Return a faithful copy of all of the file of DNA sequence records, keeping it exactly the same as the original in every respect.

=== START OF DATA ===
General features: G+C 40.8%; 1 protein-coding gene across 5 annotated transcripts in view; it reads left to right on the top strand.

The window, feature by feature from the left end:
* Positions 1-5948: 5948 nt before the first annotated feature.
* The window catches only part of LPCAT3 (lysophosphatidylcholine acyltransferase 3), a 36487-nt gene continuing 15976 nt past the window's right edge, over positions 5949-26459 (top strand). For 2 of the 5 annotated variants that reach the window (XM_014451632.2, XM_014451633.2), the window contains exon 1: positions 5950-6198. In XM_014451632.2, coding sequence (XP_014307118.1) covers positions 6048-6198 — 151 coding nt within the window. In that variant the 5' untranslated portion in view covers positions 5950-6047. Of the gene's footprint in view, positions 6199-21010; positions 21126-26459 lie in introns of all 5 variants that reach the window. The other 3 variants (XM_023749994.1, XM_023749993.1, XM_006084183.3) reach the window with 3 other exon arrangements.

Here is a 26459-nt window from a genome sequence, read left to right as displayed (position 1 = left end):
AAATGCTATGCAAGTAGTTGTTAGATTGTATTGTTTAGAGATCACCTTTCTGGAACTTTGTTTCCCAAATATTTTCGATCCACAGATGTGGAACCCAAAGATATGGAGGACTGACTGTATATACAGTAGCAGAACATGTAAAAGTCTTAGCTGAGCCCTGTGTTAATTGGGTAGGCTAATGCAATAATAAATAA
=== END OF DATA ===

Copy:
General features: G+C 40.8%; 1 protein-coding gene across 5 annotated transcripts in view; it reads left to right on the top strand.

The window, feature by feature from the left end:
* Positions 1-5948: 5948 nt before the first annotated feature.
* The window catches only part of LPCAT3 (lysophosphatidylcholine acyltransferase 3), a 36487-nt gene continuing 15976 nt past the window's right edge, over positions 5949-26459 (top strand). For 2 of the 5 annotated variants that reach the window (XM_014451632.2, XM_014451633.2), the window contains exon 1: positions 5950-6198. In XM_014451632.2, coding sequence (XP_014307118.1) covers positions 6048-6198 — 151 coding nt within the window. In that variant the 5' untranslated portion in view covers positions 5950-6047. Of the gene's footprint in view, positions 6199-21010; positions 21126-26459 lie in introns of all 5 variants that reach the window. The other 3 variants (XM_023749994.1, XM_023749993.1, XM_006084183.3) reach the window with 3 other exon arrangements.

Here is a 26459-nt window from a genome sequence, read left to right as displayed (position 1 = left end):
AAATGCTATGCAAGTAGTTGTTAGATTGTATTGTTTAGAGATCACCTTTCTGGAACTTTGTTTCCCAAATATTTTCGATCCACAGATGTGGAACCCAAAGATATGGAGGACTGACTGTATATACAGTAGCAGAACATGTAAAAGTCTTAGCTGAGCCCTGTGTTAATTGGGTAGGCTAATGCAATAATAAATAA